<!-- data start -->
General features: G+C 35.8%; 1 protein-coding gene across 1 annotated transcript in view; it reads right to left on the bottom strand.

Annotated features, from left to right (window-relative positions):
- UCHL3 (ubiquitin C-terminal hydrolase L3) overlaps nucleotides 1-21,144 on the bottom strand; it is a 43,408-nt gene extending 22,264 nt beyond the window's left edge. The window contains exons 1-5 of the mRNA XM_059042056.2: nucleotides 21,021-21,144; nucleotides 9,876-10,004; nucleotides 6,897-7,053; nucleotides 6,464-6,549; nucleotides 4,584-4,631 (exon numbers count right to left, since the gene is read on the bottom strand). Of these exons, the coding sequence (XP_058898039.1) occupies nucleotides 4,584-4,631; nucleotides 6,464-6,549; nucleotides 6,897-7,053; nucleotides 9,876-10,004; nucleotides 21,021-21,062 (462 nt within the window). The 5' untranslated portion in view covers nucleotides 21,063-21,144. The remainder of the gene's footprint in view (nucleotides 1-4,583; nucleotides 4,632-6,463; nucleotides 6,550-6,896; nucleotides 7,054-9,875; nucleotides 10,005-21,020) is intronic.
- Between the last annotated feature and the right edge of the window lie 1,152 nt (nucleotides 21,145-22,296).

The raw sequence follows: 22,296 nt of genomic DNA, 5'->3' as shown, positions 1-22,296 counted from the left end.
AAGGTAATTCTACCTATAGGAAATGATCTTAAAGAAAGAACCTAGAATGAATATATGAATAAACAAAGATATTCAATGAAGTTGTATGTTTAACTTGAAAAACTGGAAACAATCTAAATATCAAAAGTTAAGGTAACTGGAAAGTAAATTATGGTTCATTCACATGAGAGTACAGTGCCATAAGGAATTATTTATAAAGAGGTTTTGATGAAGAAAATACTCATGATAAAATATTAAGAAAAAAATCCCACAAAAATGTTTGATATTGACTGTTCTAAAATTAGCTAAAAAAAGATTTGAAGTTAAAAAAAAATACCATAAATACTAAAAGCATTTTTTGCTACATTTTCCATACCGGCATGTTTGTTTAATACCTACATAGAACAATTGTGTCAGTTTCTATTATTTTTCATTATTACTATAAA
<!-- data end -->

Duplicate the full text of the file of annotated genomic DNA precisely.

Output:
General features: G+C 35.8%; 1 protein-coding gene across 1 annotated transcript in view; it reads right to left on the bottom strand.

Annotated features, from left to right (window-relative positions):
- UCHL3 (ubiquitin C-terminal hydrolase L3) overlaps nucleotides 1-21,144 on the bottom strand; it is a 43,408-nt gene extending 22,264 nt beyond the window's left edge. The window contains exons 1-5 of the mRNA XM_059042056.2: nucleotides 21,021-21,144; nucleotides 9,876-10,004; nucleotides 6,897-7,053; nucleotides 6,464-6,549; nucleotides 4,584-4,631 (exon numbers count right to left, since the gene is read on the bottom strand). Of these exons, the coding sequence (XP_058898039.1) occupies nucleotides 4,584-4,631; nucleotides 6,464-6,549; nucleotides 6,897-7,053; nucleotides 9,876-10,004; nucleotides 21,021-21,062 (462 nt within the window). The 5' untranslated portion in view covers nucleotides 21,063-21,144. The remainder of the gene's footprint in view (nucleotides 1-4,583; nucleotides 4,632-6,463; nucleotides 6,550-6,896; nucleotides 7,054-9,875; nucleotides 10,005-21,020) is intronic.
- Between the last annotated feature and the right edge of the window lie 1,152 nt (nucleotides 21,145-22,296).

The raw sequence follows: 22,296 nt of genomic DNA, 5'->3' as shown, positions 1-22,296 counted from the left end.
AAGGTAATTCTACCTATAGGAAATGATCTTAAAGAAAGAACCTAGAATGAATATATGAATAAACAAAGATATTCAATGAAGTTGTATGTTTAACTTGAAAAACTGGAAACAATCTAAATATCAAAAGTTAAGGTAACTGGAAAGTAAATTATGGTTCATTCACATGAGAGTACAGTGCCATAAGGAATTATTTATAAAGAGGTTTTGATGAAGAAAATACTCATGATAAAATATTAAGAAAAAAATCCCACAAAAATGTTTGATATTGACTGTTCTAAAATTAGCTAAAAAAAGATTTGAAGTTAAAAAAAAATACCATAAATACTAAAAGCATTTTTTGCTACATTTTCCATACCGGCATGTTTGTTTAATACCTACATAGAACAATTGTGTCAGTTTCTATTATTTTTCATTATTACTATAAA